Reluctant Warrior: He does everything in his power to avoid going into battle. A closer look at the series shows that he rarely carries his sidearm unless he has to (such as when visiting HQ) and even then, doesn't appear to keep it loaded (we see him loading it before going over the top in the finale).
Took a Level in Kindness: He becomes much nicer in the final episode when he realizes that he can’t escape the trenches alive. Not once does he insult his men and he even shows respect towards Captain Darling.
Unsympathetic Comedy Protagonist: Although he's more sympathetic than his forebears. Nobody could blame him for wanting to escape the hellish insanity of the trenches.
Wrong Genre Savvy: He comes to the conclusion that Nurse Mary is the spy in "General Hospital" and gives a perfectly coherent reason as to why. He's ultimately wrong though, the real “spy” was an unwitting George who sent letters to relatives in Germany.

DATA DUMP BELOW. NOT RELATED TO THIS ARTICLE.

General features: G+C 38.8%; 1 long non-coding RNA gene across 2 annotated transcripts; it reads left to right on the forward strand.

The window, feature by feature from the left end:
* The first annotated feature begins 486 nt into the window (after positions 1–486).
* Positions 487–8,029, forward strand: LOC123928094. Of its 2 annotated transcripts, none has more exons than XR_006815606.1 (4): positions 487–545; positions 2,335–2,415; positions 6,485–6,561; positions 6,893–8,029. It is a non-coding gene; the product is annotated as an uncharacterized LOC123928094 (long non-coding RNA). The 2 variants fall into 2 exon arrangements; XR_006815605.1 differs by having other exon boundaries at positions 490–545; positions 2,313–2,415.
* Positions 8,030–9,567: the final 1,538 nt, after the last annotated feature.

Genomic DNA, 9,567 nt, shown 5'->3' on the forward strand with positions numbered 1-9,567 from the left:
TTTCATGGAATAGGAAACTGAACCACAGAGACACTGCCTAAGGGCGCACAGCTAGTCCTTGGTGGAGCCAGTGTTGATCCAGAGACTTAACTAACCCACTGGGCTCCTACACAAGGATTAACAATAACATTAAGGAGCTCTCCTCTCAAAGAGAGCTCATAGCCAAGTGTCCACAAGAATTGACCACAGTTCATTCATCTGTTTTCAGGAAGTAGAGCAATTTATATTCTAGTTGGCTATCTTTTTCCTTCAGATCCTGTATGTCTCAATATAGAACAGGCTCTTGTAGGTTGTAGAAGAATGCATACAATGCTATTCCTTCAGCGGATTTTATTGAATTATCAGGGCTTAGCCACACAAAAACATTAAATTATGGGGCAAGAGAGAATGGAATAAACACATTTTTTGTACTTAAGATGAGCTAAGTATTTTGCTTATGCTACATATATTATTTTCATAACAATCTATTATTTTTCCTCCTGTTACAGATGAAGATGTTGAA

Pvt. S. Baldrick
Played By: Tony Robinson
"Why can't we just stop, sir? Why couldn't we just say "No more killing, let's all go 'ome?" Why would it be stupid just to pack it in, sir? Why?!"
Armor-Piercing Question: Despite his unprecedented idiocy, Baldrick also points out the utter insanity of World War One: at any point, the general soldiery on all sides could have simply banded together and refused to fight any more, and had shown such potential earlier in the war. He doesn't know why they don't do it, and nobody can tell him why, either.
Bumbling Sidekick: The stupidest and foulest Baldrick of all, which is no small feat.
Hidden Depths: He's not as much of a Patriotic Fervor filled twit as he initially seems- he's a gifted artist and ultimately admits to fear of dying in battle.
Also despite said fear of dying in battle (and his near certainty that he will die in the oncoming charge) he imminently refuses to leave the trenches when Melchett offers to take him back to Britain for a boat race, showing just how seriously he takes the whole "King and Country" thing.